Lohatlha fire could have legal repercussions

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Parliament’s Portfolio Committee on Defence and Military Veterans (PCDMV) raised the possibility of a legal claim against the owners of the land where the runaway fire at Lohatlha originated last month. This concern was expressed during an oversight visit to the Northern Cape Province training area following the deadly blaze that spread to the SA Army’s Combat Training Centre.

A Parliamentary Communication Service statement has it “the committee queried whether the SANDF (SA National Defence Force) plans to lodge a legal claim” against the mine from where the fire reportedly “emanated”.  Parliamentarians were told a board of inquiry “is looking into the matter and will determine whether there are grounds to pursue this course of action”.

“The committee heard that the fire originated outside the training area and was fanned by a westerly wind travelling at 73 km/h. Combatting the fire became impossible due to the continuously changing direction of the wind. The committee noted that the extreme weather conditions experienced that day could be attributed to global warming, that the region is dry in any event and has become prone to wildfires,” the statement reads in part.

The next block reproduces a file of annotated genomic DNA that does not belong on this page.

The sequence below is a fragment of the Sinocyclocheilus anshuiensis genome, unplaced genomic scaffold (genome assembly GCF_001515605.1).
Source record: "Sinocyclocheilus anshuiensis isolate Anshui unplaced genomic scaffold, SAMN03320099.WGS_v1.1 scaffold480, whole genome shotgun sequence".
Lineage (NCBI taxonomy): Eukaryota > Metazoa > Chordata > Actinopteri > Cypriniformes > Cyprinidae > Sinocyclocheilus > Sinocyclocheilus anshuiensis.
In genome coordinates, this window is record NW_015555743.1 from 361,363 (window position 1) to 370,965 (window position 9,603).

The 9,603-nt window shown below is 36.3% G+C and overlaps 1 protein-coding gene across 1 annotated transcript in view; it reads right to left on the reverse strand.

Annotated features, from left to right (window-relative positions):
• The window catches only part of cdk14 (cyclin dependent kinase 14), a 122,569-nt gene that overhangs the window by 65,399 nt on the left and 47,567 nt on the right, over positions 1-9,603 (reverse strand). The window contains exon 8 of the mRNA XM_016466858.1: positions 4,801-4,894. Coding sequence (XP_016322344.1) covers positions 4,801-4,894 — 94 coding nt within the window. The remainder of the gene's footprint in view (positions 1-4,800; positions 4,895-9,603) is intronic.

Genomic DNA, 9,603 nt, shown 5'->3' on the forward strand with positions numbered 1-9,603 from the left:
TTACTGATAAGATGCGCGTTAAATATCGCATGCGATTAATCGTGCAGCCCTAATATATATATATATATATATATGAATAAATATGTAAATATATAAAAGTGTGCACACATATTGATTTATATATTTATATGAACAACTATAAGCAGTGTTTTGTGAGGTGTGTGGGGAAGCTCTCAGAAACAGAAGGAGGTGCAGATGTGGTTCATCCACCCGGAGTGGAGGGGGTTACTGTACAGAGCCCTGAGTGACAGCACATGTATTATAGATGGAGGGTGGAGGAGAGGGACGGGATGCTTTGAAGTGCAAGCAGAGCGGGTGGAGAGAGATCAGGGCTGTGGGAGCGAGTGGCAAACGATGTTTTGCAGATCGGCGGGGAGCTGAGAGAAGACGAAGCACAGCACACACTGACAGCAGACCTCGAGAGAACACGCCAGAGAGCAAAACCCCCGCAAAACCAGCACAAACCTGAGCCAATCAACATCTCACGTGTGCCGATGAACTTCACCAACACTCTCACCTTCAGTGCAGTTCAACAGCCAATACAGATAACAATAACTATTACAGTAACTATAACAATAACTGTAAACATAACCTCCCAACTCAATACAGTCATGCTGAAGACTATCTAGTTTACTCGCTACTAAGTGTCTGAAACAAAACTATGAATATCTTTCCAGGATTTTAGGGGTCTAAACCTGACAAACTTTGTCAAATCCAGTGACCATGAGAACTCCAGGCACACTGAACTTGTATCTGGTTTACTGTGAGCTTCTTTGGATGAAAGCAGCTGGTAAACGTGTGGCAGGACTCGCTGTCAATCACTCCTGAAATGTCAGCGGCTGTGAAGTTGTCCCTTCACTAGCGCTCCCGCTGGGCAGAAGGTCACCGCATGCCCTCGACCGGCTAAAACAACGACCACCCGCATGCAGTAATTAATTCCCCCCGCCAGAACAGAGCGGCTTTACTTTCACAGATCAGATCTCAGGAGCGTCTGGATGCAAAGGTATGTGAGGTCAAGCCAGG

The South African Presidency in a statement issued a day after the fire noted the fire started in Kathu, the home of the massive Kumba opencast iron ore mine, 56 km from the CTC.

Six soldiers died in the fire on part of the 160 000 hectare training area with “significant equipment losses” recorded. These, parliamentarians heard, were 12 Casspirs, 14 logistic vehicles and “camping equipment”. Other equipment lost was reported as mobile pantries, a field hospital container and equipment, ablution trailers, fuel and water bunkers and “other main mission vehicles”. This was not confirmed by either Department of Defence (DoD) or SANDF Directorate Corporate Communications (DCC).

The PCDMV contingent was further told firebreaks at and around the CTC are maintained annually and were “recently inspected” ahead of the division-level exercise Vuk’uhlome, now underway. However, due to the intensity and velocity of the fire, there is a need to enlarge the previously prescribed width of fire breaks.

The PCDMV visit was, according to the Parliamentary Communication Service statement, to acquaint itself with conditions as well as support the SA National Defence Force (SANDF) and the families of the deceased members.